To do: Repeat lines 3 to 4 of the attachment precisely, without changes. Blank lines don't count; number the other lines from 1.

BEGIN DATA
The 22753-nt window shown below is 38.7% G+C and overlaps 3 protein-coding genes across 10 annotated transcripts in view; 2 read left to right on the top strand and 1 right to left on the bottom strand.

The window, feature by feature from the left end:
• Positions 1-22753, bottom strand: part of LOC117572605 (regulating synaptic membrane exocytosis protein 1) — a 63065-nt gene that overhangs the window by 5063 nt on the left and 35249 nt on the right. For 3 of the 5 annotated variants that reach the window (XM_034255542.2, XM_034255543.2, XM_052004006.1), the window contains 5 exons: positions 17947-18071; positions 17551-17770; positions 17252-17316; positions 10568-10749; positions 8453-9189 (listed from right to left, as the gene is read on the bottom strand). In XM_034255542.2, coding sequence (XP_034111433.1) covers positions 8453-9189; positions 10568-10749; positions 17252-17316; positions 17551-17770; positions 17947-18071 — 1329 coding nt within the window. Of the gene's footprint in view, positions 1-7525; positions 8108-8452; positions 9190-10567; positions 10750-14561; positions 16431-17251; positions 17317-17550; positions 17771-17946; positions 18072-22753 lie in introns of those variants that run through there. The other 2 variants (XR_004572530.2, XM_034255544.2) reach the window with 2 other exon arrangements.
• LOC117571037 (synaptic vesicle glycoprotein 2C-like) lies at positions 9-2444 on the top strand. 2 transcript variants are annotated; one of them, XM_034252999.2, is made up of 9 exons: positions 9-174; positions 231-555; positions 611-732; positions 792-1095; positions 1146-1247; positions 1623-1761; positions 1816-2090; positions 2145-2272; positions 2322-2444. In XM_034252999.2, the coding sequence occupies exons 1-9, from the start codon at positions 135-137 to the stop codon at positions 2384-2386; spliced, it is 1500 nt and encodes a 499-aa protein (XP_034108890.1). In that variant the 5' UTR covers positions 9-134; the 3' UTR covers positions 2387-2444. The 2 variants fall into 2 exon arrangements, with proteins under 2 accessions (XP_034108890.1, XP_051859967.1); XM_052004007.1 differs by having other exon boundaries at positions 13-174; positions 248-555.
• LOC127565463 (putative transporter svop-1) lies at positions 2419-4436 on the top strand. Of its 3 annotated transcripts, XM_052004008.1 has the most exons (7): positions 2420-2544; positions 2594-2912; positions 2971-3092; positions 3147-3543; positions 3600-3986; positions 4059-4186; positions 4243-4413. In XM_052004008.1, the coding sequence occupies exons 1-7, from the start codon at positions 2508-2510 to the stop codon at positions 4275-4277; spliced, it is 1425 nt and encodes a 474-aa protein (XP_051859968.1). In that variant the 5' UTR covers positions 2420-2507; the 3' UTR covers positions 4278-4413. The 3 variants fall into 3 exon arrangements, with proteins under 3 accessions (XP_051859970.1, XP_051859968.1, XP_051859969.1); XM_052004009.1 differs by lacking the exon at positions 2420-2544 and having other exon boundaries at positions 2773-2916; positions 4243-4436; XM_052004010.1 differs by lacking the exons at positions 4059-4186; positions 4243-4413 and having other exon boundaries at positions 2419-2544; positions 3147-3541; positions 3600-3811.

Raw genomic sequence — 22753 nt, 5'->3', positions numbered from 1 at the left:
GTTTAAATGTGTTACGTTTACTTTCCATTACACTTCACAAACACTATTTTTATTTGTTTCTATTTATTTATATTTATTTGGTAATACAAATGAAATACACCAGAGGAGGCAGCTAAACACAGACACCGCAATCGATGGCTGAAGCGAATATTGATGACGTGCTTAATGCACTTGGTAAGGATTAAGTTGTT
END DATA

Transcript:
• Positions 1-22753, bottom strand: part of LOC117572605 (regulating synaptic membrane exocytosis protein 1) — a 63065-nt gene that overhangs the window by 5063 nt on the left and 35249 nt on the right. For 3 of the 5 annotated variants that reach the window (XM_034255542.2, XM_034255543.2, XM_052004006.1), the window contains 5 exons: positions 17947-18071; positions 17551-17770; positions 17252-17316; positions 10568-10749; positions 8453-9189 (listed from right to left, as the gene is read on the bottom strand). In XM_034255542.2, coding sequence (XP_034111433.1) covers positions 8453-9189; positions 10568-10749; positions 17252-17316; positions 17551-17770; positions 17947-18071 — 1329 coding nt within the window. Of the gene's footprint in view, positions 1-7525; positions 8108-8452; positions 9190-10567; positions 10750-14561; positions 16431-17251; positions 17317-17550; positions 17771-17946; positions 18072-22753 lie in introns of those variants that run through there. The other 2 variants (XR_004572530.2, XM_034255544.2) reach the window with 2 other exon arrangements.
• LOC117571037 (synaptic vesicle glycoprotein 2C-like) lies at positions 9-2444 on the top strand. 2 transcript variants are annotated; one of them, XM_034252999.2, is made up of 9 exons: positions 9-174; positions 231-555; positions 611-732; positions 792-1095; positions 1146-1247; positions 1623-1761; positions 1816-2090; positions 2145-2272; positions 2322-2444. In XM_034252999.2, the coding sequence occupies exons 1-9, from the start codon at positions 135-137 to the stop codon at positions 2384-2386; spliced, it is 1500 nt and encodes a 499-aa protein (XP_034108890.1). In that variant the 5' UTR covers positions 9-134; the 3' UTR covers positions 2387-2444. The 2 variants fall into 2 exon arrangements, with proteins under 2 accessions (XP_034108890.1, XP_051859967.1); XM_052004007.1 differs by having other exon boundaries at positions 13-174; positions 248-555.